Nigeria has decided to repatriate its 200,000 refugees who are currently in Cameroon, Chad and Niger as well as cater to the more than 2.7 million people displaced by activities of insurgents in northeast.
The evacuation of the refugees would start on February 27, 2021, with about 9,800 out of the more than 49,800 in neighbouring Cameroon, 120,000 in Chad and 49,000 in Niger.
The Governor in-charge of Borno, the epicentre of insurgency in northeast, Prof. Babagana Zulum, confirmed the evacuation in Abuja on Feburary 19, 2021 at a stakeholders meeting on the Implementation of Global Compact on Refugees that the refugees have shown their quest to return home.
Although Boko Haram insurgents and their collaborating ISWAP, he said the refugees have been yearning and agitating to come back for a long time.
Zulum said that officials of the Federal Ministry of Humanitarian Affairs, Disaster Management and Social Development were already in Cameroon to facilitate the repatriation of those in Minawo Camp.
He explained that the first batch of 9,800 Nigerians would be evacuated and resettled in Bama and Banki towns in Borno state.
Nigeria is troubled by a lot of citizens turned refugees in neighbouring countries of Chad, Niger and Cameroon and many others suffering in camps of Internally Displaced Persons (IDPs) as consequence of insurgency.
The rampaging Boko Haram fighters since 2009 backed by recently by ISAWP have turned three northeast states into a living hell causing deaths of more than 36,000 people, destruction of infrastructure and halting farming and fishing.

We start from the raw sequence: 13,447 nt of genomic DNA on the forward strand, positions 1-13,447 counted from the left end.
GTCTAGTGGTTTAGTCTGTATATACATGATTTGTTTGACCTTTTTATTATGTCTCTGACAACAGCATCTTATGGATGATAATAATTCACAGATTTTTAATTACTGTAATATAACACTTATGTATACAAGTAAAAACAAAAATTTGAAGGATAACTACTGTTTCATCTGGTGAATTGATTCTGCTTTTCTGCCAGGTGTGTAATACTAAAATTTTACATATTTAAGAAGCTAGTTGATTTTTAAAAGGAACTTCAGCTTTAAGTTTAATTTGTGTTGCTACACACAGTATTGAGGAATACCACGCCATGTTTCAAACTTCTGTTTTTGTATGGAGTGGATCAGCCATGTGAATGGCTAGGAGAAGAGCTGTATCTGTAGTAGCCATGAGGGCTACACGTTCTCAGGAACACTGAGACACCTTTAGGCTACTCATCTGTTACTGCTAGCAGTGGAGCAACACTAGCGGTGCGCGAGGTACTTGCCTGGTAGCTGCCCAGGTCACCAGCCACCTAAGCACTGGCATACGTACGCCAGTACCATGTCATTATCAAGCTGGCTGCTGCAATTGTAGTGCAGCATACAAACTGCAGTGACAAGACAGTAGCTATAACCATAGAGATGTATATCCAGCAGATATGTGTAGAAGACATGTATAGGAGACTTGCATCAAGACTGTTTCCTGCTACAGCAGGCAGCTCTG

The insecurity, hunger and despair caused the drift of Nigerians to neighbouring countries where they enjoy minimum security while millions of others have been settled in camps created for displaced persons in some states of federation.
A meeting on tripartite agreement on the repatriation between Nigeria, Cameroon and the UN High Commission for Refugees, had been signed in Marwa in far north Cameroon.
A delegation of the federal government had also visited Nigerian refugee camps in the Chad Republic, the Special Adviser to the Governor on Communications and Strategy, Mr Isa Gusau.
Mr Basheer Mohammed, Federal Commissioner, National Commission for Refugees, Migrants and Internally Displaced Persons (NCFRMI), confirmed in Abuja during the meeting of the Technical Working Group (TWG) on repatriation of Nigerian refugees from Cameroon.
Mohammed, who is also the Chairman of the TWG, said that President Muhammadu Buhari had directed the group to remain steadfast in carrying out the assignment of returning Nigerian refugees from the three countries.
He further affirmed that arrangements were already in top gear towards actualising the planned return of the refugees commencing with those in Cameroon from Feb. 27.
He revealed that the TWG and the Cameroonian authorities met in Maroua, Cameroon from Feb. 4 to Feb. 10 to plan strategies for executing the voluntary repatriation of the refugees from Minawo Camp.